7/10. A very sixties film. The camerawork was interesting, even brilliant, in its mobility (the scene where the two lovers chase butterflies) and the colours obtained (the wine spilled upon the picnic cloth). However the story, particularly its dramatic denouement, gave me serious difficulties.
Why can’t one (or both) of them just get a job? Are we supposed to think ‘how sad, this is what a harsh world does to pure love’? Or perhaps, we are supposed to see this headlong pursuit of romantic ruin for the egotism that it really is. It is all very well for Sixten to tell his friend, when pressed on the question of the wife and two children he has abandoned, that he is now ‘in love’ but one wonders how much ice this will cut with them – and begs the question, particularly thirty years into the highest divorce rates in history, of where to draw the dividing line between egotistical whimsy and ‘being true to yourself’.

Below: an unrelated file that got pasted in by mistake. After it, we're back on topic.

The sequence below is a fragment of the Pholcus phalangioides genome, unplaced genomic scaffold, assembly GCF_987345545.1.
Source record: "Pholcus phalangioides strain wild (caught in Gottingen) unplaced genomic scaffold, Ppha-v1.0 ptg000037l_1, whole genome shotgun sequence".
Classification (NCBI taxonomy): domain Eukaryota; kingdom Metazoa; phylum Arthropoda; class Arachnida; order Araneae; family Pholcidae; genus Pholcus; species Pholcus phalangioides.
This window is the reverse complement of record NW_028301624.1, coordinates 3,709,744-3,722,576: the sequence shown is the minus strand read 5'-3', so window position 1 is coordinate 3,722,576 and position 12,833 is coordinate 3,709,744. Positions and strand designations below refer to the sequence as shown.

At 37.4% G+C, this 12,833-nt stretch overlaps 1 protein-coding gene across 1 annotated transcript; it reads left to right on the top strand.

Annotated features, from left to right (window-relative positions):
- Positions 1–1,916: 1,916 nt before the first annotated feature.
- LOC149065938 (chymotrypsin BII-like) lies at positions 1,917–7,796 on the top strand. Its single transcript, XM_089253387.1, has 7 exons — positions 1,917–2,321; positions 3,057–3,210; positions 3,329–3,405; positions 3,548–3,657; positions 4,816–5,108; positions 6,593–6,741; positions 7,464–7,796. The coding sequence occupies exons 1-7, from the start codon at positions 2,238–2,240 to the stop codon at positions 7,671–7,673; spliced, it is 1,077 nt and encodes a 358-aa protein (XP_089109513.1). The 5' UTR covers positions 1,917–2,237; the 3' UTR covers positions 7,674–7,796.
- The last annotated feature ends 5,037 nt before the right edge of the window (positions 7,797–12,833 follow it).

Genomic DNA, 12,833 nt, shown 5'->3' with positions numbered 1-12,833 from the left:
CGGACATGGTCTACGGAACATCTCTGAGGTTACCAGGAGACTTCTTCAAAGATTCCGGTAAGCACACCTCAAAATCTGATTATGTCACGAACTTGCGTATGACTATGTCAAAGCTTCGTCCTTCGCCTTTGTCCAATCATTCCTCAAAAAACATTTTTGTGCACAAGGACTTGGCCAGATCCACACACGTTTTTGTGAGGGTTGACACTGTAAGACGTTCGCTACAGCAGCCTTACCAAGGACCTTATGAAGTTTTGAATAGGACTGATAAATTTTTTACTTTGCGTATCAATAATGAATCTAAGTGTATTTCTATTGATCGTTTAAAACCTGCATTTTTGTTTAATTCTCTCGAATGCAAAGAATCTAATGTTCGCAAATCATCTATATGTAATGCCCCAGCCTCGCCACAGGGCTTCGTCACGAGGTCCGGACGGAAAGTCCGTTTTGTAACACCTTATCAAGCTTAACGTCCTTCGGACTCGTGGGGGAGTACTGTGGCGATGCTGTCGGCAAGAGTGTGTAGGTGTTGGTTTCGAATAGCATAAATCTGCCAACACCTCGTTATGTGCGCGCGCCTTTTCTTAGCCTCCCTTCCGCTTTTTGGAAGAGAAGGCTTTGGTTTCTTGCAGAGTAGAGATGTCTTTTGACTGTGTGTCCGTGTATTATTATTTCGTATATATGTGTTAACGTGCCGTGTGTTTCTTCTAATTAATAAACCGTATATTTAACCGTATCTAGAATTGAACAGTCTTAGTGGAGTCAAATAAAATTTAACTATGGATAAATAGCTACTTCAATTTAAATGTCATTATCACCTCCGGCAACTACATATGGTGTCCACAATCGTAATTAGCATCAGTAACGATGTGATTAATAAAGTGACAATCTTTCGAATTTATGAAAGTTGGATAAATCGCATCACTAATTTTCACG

If this is so the film’s ending bang marks not some epic romantic tragedy but wilful folly of a self-indulgent and terrible kind.